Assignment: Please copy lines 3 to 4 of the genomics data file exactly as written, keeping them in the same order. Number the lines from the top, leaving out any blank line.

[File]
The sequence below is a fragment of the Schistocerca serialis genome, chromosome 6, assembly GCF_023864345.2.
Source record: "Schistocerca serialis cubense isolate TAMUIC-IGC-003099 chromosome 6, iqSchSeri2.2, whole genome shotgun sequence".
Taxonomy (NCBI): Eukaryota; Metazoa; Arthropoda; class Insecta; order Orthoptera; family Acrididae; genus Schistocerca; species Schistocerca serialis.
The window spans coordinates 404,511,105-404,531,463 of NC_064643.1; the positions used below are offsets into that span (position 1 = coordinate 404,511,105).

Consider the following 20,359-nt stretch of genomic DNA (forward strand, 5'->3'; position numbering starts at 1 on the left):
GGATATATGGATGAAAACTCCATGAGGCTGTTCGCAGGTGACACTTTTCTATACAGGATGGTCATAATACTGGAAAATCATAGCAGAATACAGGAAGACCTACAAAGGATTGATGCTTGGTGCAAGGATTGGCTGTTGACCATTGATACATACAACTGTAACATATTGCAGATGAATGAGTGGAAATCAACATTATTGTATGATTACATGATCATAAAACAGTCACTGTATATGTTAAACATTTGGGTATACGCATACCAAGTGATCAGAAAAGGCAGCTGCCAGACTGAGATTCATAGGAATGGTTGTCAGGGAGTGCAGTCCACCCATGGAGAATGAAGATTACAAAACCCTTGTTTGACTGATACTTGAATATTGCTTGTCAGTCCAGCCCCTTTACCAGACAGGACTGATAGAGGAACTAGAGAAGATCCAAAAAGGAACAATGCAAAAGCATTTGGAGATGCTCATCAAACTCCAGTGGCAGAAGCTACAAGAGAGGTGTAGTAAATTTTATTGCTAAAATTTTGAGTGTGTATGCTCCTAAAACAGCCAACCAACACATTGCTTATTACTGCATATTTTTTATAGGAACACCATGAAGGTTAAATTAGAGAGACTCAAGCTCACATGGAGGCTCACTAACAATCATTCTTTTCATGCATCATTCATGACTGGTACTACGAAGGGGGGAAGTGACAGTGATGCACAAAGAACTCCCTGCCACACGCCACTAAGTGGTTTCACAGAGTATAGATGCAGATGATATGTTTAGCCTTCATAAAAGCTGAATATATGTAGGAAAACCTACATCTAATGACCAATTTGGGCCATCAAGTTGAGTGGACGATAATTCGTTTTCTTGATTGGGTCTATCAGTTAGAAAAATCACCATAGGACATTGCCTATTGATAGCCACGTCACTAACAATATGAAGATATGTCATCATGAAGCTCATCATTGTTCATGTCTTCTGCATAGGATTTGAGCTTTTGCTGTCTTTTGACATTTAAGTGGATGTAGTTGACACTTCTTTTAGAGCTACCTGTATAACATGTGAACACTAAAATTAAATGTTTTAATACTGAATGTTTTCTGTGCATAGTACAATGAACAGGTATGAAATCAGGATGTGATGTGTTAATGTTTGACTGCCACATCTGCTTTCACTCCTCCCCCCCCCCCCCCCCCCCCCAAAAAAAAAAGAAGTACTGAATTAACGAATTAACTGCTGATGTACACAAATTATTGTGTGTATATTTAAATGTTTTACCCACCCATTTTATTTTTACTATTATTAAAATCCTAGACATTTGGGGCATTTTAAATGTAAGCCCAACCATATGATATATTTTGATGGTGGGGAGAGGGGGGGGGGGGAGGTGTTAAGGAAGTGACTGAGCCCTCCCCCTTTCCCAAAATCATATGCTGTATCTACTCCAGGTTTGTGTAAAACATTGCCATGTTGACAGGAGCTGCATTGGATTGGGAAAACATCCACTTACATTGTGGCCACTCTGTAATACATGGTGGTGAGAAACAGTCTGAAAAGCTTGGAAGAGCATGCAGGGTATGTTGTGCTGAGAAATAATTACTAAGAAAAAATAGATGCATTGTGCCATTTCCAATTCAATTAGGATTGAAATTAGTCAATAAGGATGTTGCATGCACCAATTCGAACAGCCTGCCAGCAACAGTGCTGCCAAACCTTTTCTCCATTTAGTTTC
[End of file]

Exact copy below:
Taxonomy (NCBI): Eukaryota; Metazoa; Arthropoda; class Insecta; order Orthoptera; family Acrididae; genus Schistocerca; species Schistocerca serialis.
The window spans coordinates 404,511,105-404,531,463 of NC_064643.1; the positions used below are offsets into that span (position 1 = coordinate 404,511,105).